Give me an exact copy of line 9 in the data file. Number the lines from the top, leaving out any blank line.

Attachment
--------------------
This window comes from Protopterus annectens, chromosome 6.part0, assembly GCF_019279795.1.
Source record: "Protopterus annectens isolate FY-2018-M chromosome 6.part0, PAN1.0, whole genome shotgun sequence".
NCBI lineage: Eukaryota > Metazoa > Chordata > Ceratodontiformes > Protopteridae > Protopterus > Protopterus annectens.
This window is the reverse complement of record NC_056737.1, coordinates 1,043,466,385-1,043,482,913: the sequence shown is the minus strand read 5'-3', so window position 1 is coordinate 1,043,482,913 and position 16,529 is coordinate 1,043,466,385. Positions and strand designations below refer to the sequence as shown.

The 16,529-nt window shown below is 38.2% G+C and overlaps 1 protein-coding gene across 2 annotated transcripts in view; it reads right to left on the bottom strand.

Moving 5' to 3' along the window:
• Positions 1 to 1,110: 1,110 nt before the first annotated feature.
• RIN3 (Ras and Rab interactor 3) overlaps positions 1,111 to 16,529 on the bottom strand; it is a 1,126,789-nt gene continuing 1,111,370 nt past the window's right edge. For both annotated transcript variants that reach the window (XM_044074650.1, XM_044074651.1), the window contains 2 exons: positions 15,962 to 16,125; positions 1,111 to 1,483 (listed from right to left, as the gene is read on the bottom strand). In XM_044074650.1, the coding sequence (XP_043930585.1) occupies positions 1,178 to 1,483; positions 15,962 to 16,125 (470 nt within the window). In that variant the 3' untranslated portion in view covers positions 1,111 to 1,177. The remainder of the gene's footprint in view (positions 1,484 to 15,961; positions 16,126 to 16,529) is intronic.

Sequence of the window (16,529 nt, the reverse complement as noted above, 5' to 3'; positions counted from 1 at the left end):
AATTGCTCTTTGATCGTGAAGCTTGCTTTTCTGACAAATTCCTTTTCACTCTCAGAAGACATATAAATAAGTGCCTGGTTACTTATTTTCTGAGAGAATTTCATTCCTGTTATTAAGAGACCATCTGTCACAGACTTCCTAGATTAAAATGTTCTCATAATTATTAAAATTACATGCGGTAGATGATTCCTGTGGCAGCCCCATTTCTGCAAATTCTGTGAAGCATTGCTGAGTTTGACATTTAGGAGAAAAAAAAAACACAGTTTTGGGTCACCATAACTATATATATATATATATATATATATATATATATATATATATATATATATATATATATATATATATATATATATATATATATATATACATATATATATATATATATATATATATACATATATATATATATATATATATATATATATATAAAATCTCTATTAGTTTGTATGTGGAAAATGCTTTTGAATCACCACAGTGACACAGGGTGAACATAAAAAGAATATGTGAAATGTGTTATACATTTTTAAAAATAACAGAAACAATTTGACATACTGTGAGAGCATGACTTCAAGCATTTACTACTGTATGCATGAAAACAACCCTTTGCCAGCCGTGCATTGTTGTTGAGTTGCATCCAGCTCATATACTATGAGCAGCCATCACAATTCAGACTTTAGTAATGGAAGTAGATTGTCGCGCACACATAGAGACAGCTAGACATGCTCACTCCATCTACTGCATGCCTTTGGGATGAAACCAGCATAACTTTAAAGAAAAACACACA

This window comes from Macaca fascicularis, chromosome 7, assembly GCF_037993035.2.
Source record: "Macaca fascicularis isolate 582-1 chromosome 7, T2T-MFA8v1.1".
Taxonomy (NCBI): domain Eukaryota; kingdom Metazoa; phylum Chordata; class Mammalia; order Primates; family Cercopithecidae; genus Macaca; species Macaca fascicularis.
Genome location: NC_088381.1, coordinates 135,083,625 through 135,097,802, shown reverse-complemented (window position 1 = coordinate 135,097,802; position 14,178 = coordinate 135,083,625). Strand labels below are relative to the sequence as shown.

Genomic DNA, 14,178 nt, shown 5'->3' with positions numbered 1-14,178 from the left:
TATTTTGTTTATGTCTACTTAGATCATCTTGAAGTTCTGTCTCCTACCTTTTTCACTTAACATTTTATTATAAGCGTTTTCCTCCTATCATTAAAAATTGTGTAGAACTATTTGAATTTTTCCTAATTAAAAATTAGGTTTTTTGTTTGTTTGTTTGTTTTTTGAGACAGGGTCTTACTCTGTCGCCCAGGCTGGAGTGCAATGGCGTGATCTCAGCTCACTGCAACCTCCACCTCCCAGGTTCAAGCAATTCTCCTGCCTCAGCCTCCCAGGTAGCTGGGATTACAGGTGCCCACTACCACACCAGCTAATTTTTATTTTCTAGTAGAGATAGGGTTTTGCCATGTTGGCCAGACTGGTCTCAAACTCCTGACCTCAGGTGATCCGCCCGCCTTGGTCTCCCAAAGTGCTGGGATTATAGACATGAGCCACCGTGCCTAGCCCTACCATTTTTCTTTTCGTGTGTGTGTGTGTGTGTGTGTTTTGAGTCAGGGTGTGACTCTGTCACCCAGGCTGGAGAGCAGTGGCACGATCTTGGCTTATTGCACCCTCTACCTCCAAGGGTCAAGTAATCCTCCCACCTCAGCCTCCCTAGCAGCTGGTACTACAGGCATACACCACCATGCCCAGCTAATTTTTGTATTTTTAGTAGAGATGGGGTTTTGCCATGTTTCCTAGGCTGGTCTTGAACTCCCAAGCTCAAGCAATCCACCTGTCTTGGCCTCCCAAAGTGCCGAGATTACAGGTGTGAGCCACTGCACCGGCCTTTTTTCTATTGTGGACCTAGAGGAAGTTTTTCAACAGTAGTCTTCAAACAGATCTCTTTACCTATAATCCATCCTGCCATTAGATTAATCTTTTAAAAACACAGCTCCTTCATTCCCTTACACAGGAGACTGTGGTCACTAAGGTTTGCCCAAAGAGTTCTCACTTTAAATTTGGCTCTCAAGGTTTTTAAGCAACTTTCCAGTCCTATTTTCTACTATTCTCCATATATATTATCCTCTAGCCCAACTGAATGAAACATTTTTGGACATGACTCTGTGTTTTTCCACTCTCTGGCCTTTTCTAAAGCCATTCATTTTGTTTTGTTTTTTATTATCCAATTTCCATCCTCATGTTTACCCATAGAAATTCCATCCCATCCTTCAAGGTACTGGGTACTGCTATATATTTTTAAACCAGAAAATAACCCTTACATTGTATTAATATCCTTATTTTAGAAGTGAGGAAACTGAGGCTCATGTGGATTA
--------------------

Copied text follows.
Sequence of the window (16,529 nt, the reverse complement as noted above, 5' to 3'; positions counted from 1 at the left end):